In This Article Anne Askew

  • Introduction
  • Anthologies and Collections
  • Reference and General Studies
  • Autobiography and Biography
  • Print History and Iconographic Studies

Renaissance and Reformation Anne Askew
by
Jason Cohen
  • LAST MODIFIED: 29 May 2019
  • DOI: 10.1093/obo/9780195399301-0422

Introduction

Anne Askew was born of a notable Lincolnshire family and became a Protestant voice of radical reformation at the end of the reign of Henry VIII. According to Bale, Askew was compelled to marry Thomas Kyme as a substitute for her sister’s prior betrothal upon her untimely death. Askew sought a divorce after Kyme drove her from their home for her unorthodox beliefs. It is likely that her vocal criticisms of church policy regarding demonstrations of faith brought her to the attention of the bishops. She was first interrogated by Bishop Bonner and subsequently released before being re-captured. During her second imprisonment, Bishop Gardiner and Chancellor Wriothesley conducted the interrogation and torture, which historians generally attribute to the effort to prove the Protestant leanings of Henry VIII’s last queen. The unusual torture Askew endured as a gentlewoman has been understood to suggest her direct affiliation with the circle of Katherine Parr. In 1546, at age twenty-five, she was burned at the stake as a heretic. She became a significant martyr when John Bale and John Foxe published accounts of her interrogation, imprisonment, and torture. Askew is known almost exclusively from the two narratives she wrote of her interrogations: The first examinacyon (1546) discusses her beliefs and her efforts to frustrate her interrogators; The lattre examinacyon (1547) describes her re-arrest and the judicial torture she endured along with interrogation leading to her execution. John Bale first published her works along with commentary and framing, which supply much of the biographical information about Askew that remains available.

Primary Sources

Askew’s account quickly rose in popularity. First published in Askew 1546 and less than a year later followed by Askew 1547, her tale was also incorporated into the Catholic counternarrative of Crowley 1548 and then compiled with female martyrs in Bentley 1582 and Foxe 1563 (with the important addition in 1583 of a woodcut copied from Crowley 1548 not present in the earlier editions). The “Ballad of Anne Askew” had been incorporated into these other texts, but appeared for the first time as a broadside in Anonymous 1624, revealing the lasting power of her story for the early modern imagination.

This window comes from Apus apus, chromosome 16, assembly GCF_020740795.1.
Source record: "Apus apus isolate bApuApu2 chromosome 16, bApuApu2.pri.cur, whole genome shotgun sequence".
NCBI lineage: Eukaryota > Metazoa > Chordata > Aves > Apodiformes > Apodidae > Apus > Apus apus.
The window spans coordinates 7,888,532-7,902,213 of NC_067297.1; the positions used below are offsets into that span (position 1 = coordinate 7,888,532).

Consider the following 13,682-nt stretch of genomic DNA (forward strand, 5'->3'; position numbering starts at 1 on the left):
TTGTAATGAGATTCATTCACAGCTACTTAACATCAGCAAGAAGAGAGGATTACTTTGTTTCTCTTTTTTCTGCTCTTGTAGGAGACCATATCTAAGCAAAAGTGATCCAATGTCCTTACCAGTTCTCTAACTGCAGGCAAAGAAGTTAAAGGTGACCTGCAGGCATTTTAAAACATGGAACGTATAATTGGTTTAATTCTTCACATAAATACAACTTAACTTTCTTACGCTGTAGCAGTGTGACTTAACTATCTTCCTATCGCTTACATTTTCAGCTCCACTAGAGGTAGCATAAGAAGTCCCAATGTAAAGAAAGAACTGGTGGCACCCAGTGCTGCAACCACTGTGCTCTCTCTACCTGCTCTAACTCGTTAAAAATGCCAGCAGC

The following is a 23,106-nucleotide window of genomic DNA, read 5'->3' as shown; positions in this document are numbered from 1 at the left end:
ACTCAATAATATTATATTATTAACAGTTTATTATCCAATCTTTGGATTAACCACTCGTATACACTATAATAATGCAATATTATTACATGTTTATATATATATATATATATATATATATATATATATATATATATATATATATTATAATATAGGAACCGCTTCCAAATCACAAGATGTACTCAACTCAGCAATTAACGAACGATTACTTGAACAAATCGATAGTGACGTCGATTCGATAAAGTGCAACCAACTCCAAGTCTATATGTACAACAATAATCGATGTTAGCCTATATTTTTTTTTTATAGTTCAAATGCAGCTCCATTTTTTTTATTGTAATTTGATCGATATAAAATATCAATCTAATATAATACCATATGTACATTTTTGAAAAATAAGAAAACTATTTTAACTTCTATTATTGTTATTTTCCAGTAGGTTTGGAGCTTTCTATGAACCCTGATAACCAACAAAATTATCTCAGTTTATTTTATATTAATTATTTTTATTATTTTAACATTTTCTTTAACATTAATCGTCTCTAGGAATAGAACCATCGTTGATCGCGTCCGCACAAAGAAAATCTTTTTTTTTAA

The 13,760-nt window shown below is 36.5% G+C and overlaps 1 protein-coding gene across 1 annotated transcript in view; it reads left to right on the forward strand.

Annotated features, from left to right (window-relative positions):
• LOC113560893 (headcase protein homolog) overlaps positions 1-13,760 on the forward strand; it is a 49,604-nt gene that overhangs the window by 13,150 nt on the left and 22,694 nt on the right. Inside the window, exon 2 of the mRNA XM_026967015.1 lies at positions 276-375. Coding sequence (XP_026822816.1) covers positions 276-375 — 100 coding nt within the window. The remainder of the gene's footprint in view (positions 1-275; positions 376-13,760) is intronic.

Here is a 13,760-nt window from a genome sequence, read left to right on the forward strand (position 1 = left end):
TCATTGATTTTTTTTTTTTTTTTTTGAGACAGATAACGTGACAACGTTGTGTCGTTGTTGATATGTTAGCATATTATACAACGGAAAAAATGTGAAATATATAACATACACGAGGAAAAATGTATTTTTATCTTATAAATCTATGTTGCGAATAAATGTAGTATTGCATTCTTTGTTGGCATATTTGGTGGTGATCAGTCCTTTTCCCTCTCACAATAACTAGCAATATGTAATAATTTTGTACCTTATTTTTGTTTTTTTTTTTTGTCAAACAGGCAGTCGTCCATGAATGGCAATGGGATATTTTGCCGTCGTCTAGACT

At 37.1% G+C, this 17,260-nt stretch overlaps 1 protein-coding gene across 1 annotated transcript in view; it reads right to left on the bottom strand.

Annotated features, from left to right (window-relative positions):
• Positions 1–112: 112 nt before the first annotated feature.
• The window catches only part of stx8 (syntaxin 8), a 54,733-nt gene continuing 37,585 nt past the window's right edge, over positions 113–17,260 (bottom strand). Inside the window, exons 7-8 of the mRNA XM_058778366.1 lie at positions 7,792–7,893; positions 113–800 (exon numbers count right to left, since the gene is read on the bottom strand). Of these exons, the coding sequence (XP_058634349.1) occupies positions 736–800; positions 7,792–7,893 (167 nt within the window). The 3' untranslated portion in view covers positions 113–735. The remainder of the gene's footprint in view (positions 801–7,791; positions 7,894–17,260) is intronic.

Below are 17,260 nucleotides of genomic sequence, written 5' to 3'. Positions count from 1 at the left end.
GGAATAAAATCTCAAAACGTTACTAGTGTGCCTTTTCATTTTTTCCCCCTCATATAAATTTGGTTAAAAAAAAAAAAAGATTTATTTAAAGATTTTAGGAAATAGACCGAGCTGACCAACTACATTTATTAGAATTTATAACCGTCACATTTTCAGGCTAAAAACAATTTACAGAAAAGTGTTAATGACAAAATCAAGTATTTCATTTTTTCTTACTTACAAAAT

• Anonymous. An[ne] Askew, Intituled, I am a woman poor and blind. London: Printed for T.P., 1624.

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    The first broadside edition of the ballad of Anne Askew.

  • Askew, Anne. The First Examinacyon of Anne Askewe. Wesel, Germany: Printed by D. van der Straten, 1546.

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    The first edition of John Bale’s text of Askew’s initial Examination. The title page includes one of the key woodcut images of Askew.

  • Askew, Anne. The Lattre Examinacyon of Anne Askewe. Wesel, Germany: Printed by D. van der Straten, 1547.

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    The first edition of John Bale’s text of Askew’s second and final Examination.

  • Bentley, Thomas. The Monument of Matrones: Conteining Seuen Seuerall Lamps of Virginitie, or Distinct Treatises. London: Printed by H. Denham, 1582.

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    An early modern Protestant treatment of Askew that represents her using a virginity topos common to female hagiographic works.

  • Crowley, Robert. The confutations of Nicholas Shaxton. London: Printed for John Day, 1548.

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    While Askew was executed, Shaxton recanted his unorthodox faith and then delivered the sermon at Askew’s execution. Crowley’s refutation serves as the principle source of and rebuttal to Shaxton’s sermon. Includes an important woodcut image of Askew’s execution.

  • Foxe, John. Actes and Monuments. London: Printed for John Day, 1563.

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    This first edition of Foxe’s martyrology includes his popular account of Askew, stripped of Bale’s scriptural “elucidations.” Subsequent editions elaborated on the account, and in the 1583 edition, woodcuts included representations of Askew’s martyrdom.

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